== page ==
- Why choose Western Sydney University?
- Find a course
- Prepare to arrive
Study and life
- Study and life
- - Upcoming events
- - Adjusting to life in Australia
- - Support, services and facilities
- - Study at Western Sydney University Guide
- - Support Services
- - Academic performance and assessment
- - Download forms and brochures
- - Education Services for Overseas Students (ESOS)
- - Academic information
- - Online Learning
- - Study and life
- Exchange and short overseas study
- International partnerships
- Contact International
- Course Enquiry
All students beginning at Western Sydney University will undergo a period of adjustment. As an international student, you will have to not only adjust to a new country, but to new learning and teaching methods as well. This section will provide information about the general academic system at the University and help to prepare you for what to expect during your study.
To be successful at university, it is important that you:
- Understand what is required of you in terms of study and assessment tasks at your university
- Attend all of your lectures, tutorial and examinations
- Do not plagiarise.
Forms of assessments can include written assignments, oral presentations and exams.
Assignments are academic tasks that you have to submit to your lecturers or tutors to show your understanding and engagement with your subject.
To produce good assignments, you should:
- Know your course outline, course objectives, important dates, and recommended readings (always seek clarification if you do not understand what you've been asked to do)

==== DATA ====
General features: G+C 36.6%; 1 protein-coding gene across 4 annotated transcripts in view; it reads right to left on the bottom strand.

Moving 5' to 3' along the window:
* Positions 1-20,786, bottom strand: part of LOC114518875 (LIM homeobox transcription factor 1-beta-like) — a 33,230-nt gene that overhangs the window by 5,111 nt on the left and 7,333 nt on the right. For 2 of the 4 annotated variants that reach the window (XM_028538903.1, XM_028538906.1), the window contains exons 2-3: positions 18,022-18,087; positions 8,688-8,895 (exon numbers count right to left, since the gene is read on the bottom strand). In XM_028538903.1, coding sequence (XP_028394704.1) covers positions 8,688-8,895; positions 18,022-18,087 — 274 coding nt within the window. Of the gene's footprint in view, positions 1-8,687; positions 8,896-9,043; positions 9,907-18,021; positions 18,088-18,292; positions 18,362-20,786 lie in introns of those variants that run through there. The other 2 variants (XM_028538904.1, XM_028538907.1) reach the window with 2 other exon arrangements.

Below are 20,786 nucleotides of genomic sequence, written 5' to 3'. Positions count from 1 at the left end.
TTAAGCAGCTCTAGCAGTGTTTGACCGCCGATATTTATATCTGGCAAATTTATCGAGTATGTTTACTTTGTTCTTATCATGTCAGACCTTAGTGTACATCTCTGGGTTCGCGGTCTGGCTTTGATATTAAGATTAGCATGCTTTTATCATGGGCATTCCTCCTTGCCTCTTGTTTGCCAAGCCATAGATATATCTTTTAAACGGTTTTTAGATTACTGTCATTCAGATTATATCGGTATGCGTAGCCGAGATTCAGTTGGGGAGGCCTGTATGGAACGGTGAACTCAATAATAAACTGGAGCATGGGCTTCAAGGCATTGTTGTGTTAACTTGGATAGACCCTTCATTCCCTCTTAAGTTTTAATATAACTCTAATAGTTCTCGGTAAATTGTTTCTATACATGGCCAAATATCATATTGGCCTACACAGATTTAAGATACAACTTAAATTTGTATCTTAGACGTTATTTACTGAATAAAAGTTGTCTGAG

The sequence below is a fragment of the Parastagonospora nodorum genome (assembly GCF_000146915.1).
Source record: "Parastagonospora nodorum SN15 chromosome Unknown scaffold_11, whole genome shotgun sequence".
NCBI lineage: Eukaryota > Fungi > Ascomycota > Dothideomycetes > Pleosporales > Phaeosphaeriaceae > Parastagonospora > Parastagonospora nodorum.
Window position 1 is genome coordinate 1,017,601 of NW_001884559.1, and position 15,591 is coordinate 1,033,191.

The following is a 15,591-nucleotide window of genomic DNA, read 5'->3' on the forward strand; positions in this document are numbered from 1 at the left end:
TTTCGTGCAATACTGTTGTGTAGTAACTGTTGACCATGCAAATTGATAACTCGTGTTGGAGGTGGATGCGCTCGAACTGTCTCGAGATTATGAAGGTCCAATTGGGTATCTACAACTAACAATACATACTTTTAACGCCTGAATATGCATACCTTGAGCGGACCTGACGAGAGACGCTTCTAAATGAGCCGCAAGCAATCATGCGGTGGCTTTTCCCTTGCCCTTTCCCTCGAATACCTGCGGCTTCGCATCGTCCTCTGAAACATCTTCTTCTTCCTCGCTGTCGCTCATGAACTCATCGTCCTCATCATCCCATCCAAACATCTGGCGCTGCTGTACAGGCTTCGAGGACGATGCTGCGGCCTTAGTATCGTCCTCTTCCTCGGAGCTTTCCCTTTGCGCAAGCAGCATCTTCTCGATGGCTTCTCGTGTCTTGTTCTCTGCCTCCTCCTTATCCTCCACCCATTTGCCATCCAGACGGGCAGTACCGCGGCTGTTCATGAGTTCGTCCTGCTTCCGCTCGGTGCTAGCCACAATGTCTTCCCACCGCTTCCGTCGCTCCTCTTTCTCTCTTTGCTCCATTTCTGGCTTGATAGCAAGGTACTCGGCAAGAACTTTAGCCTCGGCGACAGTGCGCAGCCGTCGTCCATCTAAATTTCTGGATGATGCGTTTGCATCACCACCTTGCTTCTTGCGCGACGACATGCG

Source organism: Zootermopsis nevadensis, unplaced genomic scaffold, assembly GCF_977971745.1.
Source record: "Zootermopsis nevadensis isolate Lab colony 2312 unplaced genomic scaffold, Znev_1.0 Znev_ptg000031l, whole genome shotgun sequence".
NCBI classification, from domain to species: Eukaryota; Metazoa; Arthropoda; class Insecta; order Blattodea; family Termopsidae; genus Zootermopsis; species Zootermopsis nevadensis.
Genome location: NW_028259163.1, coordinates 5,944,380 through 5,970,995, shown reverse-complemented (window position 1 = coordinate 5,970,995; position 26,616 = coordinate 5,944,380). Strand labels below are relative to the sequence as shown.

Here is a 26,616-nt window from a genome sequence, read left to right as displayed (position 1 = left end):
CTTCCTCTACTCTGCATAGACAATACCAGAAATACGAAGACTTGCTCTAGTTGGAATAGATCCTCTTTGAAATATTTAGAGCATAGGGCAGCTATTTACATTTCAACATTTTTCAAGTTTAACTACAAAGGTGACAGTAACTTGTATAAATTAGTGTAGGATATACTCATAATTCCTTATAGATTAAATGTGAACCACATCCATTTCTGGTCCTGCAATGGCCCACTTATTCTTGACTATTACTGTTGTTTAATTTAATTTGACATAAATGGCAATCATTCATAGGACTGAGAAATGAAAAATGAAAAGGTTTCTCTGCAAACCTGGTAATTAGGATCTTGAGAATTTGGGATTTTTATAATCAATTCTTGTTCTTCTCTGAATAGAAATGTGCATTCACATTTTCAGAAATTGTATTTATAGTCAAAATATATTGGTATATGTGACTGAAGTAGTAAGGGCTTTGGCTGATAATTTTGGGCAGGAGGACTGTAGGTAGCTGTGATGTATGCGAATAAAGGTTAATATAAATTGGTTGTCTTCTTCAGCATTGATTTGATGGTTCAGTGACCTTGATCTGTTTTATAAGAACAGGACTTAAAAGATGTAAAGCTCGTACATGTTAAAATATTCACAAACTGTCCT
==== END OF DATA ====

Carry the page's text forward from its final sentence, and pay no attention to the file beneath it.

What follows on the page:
- Read the set readings (e.g. text book) as well as recommended references
- Write academically
- Manage your time well
Lectures will form a large part of your study at university. Some lectures will be held in larger lecture theatres with a large number of students, others will be in smaller surroundings.
You should try to take clear and concise notes rather than writing every word that the lecturer says. You can always compare notes with other students in your lecture, or ask the teachers themselves if you feel unsure about anything. Don't be afraid to approach your lecturers for assistance – that is what they are there for.
You may have trouble understanding a lecturer's accent or may find that some speak too quickly. Be patient, as you get used to the language, things will become easier. But also – don't hesitate to ask your teacher to speak slowly.
Tutorials, or 'tutes' as they are called, are another important part of academic life. You must attend your tutorials and you will have to register for them. Note that some units have no tutorials.
A tutorial is usually a period of class time that is in addition to the lecture. Sometimes it can be a laboratory or practical session. It consists of a tutor, who is a teacher and a small number of students (from 15 up to 35 students).
The tutorial time is spent in discussion or some problem-solving activities.
Your active participation shows that you are keen and interested in your subject, and it gives you great opportunities to discuss and debate issues and ask questions. You must attend your tutorials because:
- They provide you with the opportunity to speak to a tutor or lecturer, which can be a good time to ask about course outlines and assignments
- They will allow you to practise communicating your ideas by giving presentations
- They provide very valuable training in the purposes and dynamics of formal discussion groups.